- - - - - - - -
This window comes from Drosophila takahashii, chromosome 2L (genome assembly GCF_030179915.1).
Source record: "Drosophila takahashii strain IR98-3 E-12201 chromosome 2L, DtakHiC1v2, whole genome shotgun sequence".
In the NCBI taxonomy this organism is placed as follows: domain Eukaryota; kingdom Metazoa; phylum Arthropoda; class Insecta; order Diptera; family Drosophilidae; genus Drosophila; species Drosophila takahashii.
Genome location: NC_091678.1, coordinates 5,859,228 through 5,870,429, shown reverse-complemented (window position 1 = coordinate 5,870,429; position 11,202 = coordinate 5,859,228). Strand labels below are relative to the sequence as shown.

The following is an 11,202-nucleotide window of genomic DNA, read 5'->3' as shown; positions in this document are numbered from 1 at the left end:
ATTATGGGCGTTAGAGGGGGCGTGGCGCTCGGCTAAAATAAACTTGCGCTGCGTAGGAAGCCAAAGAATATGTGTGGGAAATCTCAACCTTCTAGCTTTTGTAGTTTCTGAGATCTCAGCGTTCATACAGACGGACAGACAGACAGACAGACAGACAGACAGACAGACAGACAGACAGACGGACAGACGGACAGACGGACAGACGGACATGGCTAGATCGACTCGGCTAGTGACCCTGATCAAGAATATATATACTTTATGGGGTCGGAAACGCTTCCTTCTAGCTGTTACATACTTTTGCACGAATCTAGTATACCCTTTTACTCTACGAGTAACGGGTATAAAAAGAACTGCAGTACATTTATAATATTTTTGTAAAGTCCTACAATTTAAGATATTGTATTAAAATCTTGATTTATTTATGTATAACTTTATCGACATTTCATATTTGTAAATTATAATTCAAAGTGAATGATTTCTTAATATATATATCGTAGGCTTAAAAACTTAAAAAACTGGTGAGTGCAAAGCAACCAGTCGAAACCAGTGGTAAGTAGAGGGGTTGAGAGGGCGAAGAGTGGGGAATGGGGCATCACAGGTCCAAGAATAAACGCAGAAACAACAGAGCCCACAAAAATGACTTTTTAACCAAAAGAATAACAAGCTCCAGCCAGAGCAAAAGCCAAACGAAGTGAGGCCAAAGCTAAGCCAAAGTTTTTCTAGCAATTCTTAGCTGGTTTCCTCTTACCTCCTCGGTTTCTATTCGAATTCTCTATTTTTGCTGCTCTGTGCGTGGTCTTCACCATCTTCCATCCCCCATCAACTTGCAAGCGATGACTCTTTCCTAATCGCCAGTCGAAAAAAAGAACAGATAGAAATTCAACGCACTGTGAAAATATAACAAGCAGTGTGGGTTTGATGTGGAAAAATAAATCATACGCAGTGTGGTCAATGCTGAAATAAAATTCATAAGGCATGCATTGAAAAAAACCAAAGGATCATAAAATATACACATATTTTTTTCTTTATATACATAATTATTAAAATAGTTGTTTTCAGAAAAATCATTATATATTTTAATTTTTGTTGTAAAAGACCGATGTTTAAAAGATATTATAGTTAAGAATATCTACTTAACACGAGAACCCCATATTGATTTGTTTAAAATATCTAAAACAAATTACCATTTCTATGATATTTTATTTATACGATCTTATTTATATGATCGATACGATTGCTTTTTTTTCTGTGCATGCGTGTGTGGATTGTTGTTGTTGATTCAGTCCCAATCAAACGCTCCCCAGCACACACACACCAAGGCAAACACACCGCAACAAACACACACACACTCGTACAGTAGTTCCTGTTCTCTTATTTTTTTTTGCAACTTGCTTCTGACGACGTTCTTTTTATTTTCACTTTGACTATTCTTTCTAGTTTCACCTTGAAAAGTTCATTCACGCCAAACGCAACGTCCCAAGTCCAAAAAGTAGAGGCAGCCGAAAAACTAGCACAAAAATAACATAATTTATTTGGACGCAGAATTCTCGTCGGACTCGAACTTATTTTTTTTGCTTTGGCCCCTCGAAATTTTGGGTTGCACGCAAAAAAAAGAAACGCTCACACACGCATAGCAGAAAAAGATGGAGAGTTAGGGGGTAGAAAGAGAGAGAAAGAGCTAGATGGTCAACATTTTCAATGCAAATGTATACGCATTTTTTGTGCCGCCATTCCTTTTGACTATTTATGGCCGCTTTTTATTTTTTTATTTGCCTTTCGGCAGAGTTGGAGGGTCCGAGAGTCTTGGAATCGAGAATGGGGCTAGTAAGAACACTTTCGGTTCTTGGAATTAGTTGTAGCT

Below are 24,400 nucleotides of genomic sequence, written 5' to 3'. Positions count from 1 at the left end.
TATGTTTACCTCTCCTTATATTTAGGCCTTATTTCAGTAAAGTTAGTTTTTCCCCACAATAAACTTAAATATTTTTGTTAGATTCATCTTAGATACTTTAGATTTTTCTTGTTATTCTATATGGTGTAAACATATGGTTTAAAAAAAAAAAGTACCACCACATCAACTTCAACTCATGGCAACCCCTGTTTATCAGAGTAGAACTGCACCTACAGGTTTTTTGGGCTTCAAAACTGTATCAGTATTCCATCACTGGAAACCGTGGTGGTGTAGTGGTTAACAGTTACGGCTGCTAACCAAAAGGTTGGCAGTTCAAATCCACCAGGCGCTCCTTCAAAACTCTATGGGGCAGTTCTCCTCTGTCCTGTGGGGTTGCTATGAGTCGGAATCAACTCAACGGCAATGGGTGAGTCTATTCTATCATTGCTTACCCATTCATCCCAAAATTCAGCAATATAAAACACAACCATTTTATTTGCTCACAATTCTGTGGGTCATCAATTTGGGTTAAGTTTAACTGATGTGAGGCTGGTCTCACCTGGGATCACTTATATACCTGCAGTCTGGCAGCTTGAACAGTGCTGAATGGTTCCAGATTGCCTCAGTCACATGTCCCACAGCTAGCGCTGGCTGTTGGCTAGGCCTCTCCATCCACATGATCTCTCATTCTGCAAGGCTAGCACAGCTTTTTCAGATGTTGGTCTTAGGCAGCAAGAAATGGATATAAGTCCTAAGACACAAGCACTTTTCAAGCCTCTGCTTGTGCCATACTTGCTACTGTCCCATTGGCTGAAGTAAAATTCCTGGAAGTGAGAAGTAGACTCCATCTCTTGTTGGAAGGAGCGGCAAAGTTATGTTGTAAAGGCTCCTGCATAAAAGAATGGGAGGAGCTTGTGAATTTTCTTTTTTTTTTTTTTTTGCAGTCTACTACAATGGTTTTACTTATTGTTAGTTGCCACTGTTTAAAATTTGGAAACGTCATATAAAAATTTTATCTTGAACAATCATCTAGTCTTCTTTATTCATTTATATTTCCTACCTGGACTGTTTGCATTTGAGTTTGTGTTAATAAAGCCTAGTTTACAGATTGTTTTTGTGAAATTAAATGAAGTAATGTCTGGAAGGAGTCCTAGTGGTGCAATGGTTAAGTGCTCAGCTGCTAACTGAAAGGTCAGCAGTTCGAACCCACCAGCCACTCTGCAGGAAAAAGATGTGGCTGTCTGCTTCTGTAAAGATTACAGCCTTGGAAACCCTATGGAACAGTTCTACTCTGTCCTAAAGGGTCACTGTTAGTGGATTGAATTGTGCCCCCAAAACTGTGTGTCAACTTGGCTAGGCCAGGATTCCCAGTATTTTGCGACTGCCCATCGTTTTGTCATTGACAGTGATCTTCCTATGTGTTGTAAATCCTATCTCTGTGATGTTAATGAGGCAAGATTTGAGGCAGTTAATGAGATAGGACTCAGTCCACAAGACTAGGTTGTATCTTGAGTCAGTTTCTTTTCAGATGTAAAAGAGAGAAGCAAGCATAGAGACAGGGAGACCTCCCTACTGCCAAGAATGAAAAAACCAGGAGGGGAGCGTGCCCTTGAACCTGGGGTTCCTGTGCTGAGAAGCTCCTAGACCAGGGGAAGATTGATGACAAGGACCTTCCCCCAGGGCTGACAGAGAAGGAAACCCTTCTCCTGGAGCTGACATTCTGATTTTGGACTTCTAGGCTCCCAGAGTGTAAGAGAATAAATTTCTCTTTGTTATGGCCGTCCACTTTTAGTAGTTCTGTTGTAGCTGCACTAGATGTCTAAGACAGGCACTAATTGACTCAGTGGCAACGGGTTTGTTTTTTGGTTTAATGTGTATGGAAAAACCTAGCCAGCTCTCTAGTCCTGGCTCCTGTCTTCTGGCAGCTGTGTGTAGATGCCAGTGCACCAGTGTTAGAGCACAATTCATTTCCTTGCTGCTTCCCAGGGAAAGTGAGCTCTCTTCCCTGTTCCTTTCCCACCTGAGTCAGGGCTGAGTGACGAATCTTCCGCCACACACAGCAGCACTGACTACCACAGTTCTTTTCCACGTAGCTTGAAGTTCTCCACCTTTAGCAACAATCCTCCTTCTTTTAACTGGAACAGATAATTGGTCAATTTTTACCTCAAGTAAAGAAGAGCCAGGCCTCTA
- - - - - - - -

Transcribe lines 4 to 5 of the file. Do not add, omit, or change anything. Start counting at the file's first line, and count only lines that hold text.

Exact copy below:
Genome location: NC_091678.1, coordinates 5,859,228 through 5,870,429, shown reverse-complemented (window position 1 = coordinate 5,870,429; position 11,202 = coordinate 5,859,228). Strand labels below are relative to the sequence as shown.

The following is an 11,202-nucleotide window of genomic DNA, read 5'->3' as shown; positions in this document are numbered from 1 at the left end: